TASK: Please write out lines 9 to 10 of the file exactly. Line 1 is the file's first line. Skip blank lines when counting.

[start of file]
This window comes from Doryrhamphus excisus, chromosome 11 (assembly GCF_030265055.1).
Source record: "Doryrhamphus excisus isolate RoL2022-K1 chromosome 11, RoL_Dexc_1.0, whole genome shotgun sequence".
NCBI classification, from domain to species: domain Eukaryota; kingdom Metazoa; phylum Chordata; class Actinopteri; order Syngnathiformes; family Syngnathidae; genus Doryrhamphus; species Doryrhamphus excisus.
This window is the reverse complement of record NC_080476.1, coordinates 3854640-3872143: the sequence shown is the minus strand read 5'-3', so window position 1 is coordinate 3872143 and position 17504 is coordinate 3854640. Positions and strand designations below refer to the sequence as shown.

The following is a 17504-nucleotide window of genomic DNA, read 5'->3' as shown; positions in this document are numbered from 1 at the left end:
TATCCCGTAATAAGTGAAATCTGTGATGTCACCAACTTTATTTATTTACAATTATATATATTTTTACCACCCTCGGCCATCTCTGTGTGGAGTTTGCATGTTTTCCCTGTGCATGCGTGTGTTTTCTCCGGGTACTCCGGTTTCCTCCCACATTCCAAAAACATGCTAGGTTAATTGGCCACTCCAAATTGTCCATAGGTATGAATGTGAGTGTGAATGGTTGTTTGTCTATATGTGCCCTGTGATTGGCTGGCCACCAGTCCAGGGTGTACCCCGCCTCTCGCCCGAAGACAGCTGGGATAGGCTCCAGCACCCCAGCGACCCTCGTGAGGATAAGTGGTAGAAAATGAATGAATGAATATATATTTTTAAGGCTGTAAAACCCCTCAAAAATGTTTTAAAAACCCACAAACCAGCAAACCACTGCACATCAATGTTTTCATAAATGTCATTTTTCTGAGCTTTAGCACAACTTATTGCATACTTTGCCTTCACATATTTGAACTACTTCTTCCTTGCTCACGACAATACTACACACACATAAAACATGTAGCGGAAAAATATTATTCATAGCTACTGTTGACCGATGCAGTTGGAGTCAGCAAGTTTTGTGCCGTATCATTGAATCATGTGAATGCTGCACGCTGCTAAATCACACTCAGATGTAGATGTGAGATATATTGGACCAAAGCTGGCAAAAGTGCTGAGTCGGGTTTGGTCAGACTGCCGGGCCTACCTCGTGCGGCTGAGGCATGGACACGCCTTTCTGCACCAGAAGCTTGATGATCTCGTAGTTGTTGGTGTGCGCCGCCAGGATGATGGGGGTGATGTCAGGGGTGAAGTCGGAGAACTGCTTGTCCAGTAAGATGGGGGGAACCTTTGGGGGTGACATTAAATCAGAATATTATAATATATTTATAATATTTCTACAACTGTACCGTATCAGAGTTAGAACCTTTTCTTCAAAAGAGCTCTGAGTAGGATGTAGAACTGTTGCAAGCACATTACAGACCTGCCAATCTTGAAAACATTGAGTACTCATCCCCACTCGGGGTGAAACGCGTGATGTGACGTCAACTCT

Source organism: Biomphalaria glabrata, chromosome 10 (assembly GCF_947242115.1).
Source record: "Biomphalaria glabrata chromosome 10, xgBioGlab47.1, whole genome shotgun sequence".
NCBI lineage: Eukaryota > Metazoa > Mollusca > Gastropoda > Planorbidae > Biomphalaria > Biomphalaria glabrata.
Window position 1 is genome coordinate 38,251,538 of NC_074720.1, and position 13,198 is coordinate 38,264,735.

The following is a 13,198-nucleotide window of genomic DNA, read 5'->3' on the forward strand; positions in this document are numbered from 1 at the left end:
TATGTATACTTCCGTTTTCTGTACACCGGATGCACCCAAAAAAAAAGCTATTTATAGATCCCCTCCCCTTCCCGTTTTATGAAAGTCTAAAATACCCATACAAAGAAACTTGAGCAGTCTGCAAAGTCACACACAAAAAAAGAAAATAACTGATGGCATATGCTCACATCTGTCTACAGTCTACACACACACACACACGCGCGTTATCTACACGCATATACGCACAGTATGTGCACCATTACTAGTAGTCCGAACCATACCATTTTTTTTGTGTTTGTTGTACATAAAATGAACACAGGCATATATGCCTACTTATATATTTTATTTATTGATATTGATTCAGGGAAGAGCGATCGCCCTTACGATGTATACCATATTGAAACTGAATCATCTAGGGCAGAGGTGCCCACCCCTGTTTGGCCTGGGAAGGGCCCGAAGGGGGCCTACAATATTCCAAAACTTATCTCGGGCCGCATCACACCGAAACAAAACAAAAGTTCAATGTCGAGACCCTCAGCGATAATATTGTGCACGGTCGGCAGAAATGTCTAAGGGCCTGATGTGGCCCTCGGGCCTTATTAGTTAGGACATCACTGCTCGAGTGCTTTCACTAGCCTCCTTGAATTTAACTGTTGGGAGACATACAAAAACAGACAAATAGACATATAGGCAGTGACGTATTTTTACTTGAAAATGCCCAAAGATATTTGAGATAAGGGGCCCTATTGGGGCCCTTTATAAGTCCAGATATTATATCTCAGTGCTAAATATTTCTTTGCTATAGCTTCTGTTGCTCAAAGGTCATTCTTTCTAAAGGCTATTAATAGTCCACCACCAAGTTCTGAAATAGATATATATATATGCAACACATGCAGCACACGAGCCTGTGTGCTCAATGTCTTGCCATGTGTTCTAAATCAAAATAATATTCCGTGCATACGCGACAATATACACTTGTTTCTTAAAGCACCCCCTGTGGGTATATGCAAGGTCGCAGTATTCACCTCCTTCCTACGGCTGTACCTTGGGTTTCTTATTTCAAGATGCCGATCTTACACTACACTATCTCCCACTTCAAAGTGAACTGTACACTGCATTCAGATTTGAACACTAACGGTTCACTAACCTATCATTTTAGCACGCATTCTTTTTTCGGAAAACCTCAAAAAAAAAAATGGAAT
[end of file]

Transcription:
NCBI lineage: Eukaryota > Metazoa > Mollusca > Gastropoda > Planorbidae > Biomphalaria > Biomphalaria glabrata.
Window position 1 is genome coordinate 38,251,538 of NC_074720.1, and position 13,198 is coordinate 38,264,735.